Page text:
(12) Drain and replenish your transmission fluid. For my car, it was simple. Unplug the drain bolt, let the transmission fluid drain out, close the drain bolt, open the fill bolt, and refill with new transmission fluid using a pump. For an automatic car, the procedure is a bit different but not difficult unless you also change out the transmission fluid filter. If you change the filter too, it's gonna be a more messy job and time-consuming b/c you'll have to scrape the gasket material and put on a new gasket.

Here are the things I let the dealer do and how much I paid for the service:

(1) Replace the timing belt, water pump, and other drive belts such as the water pump belt, A/C belt, and P/S belt. I paid ~$545.00.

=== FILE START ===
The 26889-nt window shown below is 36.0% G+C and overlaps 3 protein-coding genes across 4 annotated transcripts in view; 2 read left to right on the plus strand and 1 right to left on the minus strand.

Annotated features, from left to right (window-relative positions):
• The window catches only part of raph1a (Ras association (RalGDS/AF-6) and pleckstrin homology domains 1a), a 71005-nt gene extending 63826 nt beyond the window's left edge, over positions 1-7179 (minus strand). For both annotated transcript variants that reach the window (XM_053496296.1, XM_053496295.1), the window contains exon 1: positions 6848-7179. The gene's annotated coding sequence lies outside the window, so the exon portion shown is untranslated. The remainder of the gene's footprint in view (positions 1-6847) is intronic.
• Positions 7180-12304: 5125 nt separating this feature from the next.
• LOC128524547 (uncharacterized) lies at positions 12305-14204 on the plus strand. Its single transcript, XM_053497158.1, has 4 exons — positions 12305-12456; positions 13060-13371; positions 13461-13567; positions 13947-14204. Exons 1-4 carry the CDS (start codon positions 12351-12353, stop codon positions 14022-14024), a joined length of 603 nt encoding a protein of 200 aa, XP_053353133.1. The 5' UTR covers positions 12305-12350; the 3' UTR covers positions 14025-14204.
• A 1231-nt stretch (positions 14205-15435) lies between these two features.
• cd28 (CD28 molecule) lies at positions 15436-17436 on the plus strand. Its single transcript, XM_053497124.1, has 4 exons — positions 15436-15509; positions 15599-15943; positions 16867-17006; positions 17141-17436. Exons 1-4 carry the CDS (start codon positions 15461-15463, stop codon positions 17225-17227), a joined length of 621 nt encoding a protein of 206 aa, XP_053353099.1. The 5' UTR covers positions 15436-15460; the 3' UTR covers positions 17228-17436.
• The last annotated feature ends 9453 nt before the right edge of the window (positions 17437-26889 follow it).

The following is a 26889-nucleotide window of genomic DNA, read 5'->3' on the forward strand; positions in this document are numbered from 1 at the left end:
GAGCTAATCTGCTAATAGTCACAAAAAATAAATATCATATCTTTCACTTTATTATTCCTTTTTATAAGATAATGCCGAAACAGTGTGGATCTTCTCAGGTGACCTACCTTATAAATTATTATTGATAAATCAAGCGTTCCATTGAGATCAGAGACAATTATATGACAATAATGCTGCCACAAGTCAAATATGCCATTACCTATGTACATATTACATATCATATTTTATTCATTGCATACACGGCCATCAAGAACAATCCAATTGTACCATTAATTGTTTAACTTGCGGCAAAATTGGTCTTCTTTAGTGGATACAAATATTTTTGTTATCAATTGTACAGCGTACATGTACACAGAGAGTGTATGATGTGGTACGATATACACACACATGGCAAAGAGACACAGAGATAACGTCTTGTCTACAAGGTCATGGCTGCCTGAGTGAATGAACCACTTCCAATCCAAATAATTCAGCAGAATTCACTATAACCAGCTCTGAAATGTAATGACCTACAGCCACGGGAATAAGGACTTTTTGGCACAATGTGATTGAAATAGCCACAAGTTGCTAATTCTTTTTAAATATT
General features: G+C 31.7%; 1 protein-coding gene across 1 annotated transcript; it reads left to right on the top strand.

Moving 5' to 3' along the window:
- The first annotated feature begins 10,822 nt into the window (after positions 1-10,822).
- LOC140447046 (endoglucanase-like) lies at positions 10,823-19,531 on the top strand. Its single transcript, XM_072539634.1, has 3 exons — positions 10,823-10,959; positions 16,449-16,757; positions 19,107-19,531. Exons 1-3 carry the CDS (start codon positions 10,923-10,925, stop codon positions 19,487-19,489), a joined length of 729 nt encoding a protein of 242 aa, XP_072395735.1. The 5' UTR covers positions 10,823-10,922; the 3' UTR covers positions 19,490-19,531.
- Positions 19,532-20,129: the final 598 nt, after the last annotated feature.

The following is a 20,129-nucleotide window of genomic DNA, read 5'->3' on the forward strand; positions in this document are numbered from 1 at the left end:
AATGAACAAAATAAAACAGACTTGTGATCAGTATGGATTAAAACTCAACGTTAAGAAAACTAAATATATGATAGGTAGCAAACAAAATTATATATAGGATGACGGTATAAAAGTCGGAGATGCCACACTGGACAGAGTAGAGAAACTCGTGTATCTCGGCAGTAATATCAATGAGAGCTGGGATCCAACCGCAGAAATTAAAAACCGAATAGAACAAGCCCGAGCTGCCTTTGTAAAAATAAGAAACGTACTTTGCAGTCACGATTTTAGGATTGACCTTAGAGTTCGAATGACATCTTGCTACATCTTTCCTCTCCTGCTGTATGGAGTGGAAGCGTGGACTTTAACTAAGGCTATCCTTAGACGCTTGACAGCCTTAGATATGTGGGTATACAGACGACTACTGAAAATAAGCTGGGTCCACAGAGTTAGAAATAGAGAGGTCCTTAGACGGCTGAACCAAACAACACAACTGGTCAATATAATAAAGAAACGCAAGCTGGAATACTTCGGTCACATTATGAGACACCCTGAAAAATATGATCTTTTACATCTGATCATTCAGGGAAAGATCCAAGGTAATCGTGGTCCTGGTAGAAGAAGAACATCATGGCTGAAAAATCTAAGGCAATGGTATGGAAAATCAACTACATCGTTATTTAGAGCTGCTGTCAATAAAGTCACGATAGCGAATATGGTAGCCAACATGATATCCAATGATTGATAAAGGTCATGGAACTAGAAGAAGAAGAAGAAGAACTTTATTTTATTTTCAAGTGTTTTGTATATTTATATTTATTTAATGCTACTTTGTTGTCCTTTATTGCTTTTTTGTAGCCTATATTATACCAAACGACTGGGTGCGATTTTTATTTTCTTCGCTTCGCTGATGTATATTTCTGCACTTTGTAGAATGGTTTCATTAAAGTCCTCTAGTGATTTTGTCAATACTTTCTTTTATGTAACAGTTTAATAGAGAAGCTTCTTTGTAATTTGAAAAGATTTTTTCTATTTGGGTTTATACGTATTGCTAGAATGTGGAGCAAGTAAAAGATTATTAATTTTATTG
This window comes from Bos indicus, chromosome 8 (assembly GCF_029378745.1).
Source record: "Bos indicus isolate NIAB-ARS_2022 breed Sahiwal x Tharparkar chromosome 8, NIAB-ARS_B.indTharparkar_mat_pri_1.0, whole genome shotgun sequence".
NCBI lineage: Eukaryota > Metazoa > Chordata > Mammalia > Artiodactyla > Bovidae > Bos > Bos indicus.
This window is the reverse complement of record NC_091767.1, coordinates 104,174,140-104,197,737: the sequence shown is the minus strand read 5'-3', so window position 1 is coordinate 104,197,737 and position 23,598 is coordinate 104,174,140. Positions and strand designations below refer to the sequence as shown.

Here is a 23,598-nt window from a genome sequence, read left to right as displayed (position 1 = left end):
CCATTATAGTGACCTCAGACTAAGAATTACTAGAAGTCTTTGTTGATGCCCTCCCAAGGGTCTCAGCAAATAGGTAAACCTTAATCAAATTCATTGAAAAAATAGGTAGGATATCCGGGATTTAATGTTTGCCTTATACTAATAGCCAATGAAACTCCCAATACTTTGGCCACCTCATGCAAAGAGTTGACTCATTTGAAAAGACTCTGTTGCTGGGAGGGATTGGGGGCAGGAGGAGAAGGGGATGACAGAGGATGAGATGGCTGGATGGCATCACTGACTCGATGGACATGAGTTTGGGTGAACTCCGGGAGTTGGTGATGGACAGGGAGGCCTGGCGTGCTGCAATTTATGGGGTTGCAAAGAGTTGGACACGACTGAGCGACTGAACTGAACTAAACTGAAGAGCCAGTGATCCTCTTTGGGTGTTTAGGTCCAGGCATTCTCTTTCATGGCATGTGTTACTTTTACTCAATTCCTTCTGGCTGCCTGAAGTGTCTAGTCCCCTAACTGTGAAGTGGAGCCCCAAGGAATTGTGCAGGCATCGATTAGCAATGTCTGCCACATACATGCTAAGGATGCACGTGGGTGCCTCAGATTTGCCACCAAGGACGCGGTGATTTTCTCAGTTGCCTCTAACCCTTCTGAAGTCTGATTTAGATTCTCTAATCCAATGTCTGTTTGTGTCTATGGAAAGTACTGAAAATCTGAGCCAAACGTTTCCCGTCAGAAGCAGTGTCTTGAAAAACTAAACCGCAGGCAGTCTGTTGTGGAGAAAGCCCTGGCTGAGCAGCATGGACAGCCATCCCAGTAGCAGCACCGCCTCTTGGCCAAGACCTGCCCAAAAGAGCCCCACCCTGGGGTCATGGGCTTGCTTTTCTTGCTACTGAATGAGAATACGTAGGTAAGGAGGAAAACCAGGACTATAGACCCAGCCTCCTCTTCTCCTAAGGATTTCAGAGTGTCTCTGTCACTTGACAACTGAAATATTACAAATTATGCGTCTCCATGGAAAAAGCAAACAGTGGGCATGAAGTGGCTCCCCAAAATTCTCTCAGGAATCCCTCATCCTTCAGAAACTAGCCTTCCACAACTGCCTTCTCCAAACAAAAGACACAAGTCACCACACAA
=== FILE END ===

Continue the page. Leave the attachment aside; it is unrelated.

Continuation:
(2) Safety inspection. Cost me around ~$90.00. This is different from a basic 34-point inspection.

If you do decide to do the majority of the 60K service yourself, be sure you keep all of your receipts for warranty purposes. For my next timing belt service, I'm planning to do it myself and save some money.

You'll learn a lot by doing these yourself and hopefully, fun as well.
 

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Discussion Starter · #4 ·
Thank you so much ori11 and steev-o for your very helpful tips.
I am already learning a lot!

I came across this 2005-2006 HYUNDAI ELANTRA CAR WORKSHOP MANUAL
by Factory Repair Service Manuals that you can download in PDF
for $24.99:

http://store.payloadz.com/str-asp-i..._WORKSHOP_MANUAL_Other_Files_-end-detail.html

The price is very good compared to Haynes' $79.99. However, is it any good? Does anyone out there have any experience with this particular manual?